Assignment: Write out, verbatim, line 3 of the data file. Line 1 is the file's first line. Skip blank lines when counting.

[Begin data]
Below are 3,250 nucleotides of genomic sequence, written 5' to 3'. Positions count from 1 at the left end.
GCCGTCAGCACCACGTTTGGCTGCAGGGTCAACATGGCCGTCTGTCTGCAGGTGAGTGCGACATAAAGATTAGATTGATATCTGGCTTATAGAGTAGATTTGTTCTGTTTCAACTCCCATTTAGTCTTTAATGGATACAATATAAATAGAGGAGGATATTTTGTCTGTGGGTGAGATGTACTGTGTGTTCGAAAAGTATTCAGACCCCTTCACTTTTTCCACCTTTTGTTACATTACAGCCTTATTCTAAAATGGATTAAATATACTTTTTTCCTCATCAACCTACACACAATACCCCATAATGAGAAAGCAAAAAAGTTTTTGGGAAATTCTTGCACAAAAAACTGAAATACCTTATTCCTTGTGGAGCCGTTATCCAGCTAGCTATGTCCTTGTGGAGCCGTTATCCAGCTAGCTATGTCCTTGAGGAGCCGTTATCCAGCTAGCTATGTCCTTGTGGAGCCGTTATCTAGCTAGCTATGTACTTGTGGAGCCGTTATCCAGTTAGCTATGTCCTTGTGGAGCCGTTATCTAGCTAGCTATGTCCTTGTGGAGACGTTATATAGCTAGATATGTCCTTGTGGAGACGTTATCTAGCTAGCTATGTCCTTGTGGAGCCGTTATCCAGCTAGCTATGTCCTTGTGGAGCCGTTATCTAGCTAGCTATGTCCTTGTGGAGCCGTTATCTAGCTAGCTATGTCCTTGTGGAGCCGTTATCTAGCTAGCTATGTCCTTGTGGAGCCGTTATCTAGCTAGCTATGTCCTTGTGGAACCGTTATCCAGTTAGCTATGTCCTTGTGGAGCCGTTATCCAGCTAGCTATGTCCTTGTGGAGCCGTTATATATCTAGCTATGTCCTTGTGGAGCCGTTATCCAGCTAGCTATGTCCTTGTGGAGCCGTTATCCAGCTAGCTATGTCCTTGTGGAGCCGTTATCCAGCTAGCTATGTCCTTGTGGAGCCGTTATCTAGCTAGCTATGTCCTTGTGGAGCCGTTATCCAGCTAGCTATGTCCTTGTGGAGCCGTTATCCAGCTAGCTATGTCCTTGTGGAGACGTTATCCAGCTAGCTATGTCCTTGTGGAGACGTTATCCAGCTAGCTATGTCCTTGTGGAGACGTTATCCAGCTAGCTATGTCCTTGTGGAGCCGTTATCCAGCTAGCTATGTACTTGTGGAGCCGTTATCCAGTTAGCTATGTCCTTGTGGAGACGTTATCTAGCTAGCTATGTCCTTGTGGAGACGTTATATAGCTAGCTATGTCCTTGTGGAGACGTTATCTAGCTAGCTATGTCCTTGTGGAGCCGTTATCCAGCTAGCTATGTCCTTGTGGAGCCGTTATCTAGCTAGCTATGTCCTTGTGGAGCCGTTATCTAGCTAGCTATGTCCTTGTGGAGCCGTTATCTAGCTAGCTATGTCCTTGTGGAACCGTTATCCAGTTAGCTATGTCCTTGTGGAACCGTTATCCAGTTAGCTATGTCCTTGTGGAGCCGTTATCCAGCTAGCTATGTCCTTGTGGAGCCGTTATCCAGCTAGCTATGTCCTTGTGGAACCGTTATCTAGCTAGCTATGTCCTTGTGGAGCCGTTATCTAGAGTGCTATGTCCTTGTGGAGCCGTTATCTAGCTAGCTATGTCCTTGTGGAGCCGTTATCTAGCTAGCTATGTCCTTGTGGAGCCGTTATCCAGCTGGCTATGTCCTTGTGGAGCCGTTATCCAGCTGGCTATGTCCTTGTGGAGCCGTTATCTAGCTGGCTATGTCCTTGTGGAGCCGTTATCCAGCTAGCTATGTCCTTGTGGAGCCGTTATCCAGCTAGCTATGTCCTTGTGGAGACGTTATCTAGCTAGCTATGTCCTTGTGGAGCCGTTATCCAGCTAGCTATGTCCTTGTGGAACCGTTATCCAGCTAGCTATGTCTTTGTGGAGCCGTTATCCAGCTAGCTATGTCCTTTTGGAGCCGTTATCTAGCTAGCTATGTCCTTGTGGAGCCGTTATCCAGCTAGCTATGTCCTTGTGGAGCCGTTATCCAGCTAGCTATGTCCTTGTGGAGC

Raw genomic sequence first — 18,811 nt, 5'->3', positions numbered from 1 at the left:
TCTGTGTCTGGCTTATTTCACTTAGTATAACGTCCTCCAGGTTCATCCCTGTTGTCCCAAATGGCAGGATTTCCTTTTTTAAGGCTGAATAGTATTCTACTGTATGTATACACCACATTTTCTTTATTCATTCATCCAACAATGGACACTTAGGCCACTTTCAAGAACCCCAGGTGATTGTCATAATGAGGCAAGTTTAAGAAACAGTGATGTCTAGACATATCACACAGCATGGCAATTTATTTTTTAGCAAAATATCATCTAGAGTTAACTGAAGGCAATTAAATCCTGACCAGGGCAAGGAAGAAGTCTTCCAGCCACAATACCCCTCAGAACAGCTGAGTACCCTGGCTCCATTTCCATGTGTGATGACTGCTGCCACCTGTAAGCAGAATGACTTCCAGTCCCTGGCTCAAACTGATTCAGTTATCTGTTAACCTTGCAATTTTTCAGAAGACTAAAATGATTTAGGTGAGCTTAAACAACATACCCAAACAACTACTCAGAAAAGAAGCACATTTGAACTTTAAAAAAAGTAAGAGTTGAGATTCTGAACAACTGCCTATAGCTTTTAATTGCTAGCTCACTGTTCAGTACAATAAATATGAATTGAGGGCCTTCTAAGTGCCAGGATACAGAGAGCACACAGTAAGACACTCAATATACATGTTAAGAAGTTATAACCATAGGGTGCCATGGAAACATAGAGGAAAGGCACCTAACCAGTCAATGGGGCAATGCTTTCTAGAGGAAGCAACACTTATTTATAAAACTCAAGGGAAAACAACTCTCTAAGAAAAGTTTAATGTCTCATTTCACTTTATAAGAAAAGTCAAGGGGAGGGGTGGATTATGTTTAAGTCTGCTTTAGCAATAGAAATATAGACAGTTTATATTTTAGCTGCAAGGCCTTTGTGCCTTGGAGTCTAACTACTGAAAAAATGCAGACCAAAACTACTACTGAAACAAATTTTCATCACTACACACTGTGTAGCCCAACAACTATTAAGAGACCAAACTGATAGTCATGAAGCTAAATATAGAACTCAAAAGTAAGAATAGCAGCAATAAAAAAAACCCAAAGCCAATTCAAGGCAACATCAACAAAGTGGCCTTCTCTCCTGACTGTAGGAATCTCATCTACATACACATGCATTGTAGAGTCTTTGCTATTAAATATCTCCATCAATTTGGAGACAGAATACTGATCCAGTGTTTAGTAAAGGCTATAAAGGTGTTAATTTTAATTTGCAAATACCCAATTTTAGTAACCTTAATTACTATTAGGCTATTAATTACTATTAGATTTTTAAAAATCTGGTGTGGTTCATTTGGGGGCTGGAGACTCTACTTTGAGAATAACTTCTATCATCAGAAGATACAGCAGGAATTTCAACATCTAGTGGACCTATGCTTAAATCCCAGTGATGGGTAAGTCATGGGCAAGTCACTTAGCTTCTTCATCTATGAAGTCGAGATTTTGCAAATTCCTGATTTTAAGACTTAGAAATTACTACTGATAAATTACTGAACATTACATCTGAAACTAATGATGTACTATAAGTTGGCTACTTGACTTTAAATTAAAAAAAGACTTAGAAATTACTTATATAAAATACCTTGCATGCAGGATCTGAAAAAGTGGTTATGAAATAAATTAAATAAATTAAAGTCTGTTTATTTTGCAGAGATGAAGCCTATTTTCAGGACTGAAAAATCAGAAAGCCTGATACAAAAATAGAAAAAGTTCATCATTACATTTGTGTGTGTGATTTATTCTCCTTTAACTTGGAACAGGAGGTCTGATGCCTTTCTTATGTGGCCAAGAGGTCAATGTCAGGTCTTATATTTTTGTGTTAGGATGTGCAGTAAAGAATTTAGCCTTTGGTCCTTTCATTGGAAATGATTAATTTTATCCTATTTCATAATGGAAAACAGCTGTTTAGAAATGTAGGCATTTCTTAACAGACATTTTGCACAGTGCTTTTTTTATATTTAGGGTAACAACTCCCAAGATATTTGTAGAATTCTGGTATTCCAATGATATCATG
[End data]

Raw genomic sequence first — 18,811 nt, 5'->3', positions numbered from 1 at the left: